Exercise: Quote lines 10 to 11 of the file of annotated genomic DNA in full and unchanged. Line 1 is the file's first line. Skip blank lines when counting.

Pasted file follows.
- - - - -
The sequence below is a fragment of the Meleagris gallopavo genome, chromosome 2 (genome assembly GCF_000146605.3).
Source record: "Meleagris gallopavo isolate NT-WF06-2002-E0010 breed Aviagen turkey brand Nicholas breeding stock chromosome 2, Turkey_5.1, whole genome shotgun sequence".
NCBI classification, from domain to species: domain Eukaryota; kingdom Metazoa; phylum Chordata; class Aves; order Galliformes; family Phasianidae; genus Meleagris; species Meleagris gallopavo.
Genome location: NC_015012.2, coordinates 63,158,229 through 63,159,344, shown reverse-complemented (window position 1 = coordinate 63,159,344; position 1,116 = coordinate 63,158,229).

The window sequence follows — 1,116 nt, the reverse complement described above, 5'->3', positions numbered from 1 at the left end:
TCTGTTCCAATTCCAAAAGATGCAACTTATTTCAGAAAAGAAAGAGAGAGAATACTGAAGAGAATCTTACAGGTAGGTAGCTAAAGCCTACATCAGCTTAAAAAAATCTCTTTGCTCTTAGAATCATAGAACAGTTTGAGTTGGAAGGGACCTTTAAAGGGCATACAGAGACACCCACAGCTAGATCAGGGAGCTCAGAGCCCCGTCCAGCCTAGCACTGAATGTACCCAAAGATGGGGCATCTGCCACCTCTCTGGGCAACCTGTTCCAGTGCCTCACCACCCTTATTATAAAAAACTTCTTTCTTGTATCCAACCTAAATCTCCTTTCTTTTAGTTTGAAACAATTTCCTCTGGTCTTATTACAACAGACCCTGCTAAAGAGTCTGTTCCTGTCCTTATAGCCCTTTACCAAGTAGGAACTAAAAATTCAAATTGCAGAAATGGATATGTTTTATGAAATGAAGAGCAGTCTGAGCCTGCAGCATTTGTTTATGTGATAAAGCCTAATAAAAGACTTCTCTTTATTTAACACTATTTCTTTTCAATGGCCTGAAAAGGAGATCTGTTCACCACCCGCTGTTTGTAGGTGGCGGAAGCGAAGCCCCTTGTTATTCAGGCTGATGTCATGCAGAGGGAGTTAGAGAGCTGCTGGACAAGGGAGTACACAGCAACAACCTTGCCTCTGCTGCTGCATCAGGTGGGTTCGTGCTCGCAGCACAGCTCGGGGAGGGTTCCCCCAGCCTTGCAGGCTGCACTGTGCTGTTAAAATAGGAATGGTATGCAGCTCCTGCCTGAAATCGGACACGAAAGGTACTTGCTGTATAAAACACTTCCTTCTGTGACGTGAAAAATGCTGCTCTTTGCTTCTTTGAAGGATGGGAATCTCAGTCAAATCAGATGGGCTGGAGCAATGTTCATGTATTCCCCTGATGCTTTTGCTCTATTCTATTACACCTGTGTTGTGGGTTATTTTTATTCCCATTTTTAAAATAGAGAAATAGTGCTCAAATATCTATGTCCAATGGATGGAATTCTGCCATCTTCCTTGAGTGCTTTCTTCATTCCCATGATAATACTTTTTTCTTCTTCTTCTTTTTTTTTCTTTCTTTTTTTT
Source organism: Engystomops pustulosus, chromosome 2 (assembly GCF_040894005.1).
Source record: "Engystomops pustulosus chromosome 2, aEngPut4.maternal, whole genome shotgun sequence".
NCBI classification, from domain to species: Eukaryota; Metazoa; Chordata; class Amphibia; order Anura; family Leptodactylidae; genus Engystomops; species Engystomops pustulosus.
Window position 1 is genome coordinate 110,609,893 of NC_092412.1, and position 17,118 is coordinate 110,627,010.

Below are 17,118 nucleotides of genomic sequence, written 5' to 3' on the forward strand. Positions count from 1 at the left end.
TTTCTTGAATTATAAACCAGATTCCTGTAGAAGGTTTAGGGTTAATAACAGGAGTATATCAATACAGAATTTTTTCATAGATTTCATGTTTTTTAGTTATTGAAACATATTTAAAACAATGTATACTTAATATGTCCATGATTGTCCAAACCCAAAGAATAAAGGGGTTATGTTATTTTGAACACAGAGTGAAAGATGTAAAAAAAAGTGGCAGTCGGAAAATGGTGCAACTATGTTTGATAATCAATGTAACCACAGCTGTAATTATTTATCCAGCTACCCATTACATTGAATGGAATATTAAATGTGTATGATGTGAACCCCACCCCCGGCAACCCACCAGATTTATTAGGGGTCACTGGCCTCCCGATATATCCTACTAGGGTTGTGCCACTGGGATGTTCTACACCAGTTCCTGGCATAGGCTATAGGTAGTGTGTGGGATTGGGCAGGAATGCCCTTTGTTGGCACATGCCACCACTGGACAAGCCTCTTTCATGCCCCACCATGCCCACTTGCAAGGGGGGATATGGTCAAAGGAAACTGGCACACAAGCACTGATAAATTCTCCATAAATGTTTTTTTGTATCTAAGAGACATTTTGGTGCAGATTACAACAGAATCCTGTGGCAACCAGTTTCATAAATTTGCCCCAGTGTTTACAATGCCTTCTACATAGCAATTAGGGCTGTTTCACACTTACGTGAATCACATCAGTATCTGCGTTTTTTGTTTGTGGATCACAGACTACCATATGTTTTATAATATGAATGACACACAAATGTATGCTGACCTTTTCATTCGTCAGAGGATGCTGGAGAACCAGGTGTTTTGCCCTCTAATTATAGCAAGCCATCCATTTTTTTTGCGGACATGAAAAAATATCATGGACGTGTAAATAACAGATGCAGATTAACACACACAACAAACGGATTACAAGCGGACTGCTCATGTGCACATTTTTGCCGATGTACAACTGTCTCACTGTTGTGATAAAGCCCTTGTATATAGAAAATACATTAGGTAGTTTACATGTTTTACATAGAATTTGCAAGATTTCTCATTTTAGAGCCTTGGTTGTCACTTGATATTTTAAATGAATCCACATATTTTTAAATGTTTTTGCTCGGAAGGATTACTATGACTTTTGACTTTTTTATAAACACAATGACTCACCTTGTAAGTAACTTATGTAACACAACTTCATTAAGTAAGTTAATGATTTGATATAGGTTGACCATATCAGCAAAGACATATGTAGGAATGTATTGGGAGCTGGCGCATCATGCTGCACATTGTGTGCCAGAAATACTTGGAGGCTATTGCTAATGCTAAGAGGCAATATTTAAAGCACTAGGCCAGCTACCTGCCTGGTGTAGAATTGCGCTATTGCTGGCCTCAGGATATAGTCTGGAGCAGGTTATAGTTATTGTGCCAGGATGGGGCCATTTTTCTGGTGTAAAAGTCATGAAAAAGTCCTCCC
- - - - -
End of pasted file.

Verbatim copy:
Window position 1 is genome coordinate 110,609,893 of NC_092412.1, and position 17,118 is coordinate 110,627,010.

Below are 17,118 nucleotides of genomic sequence, written 5' to 3' on the forward strand. Positions count from 1 at the left end.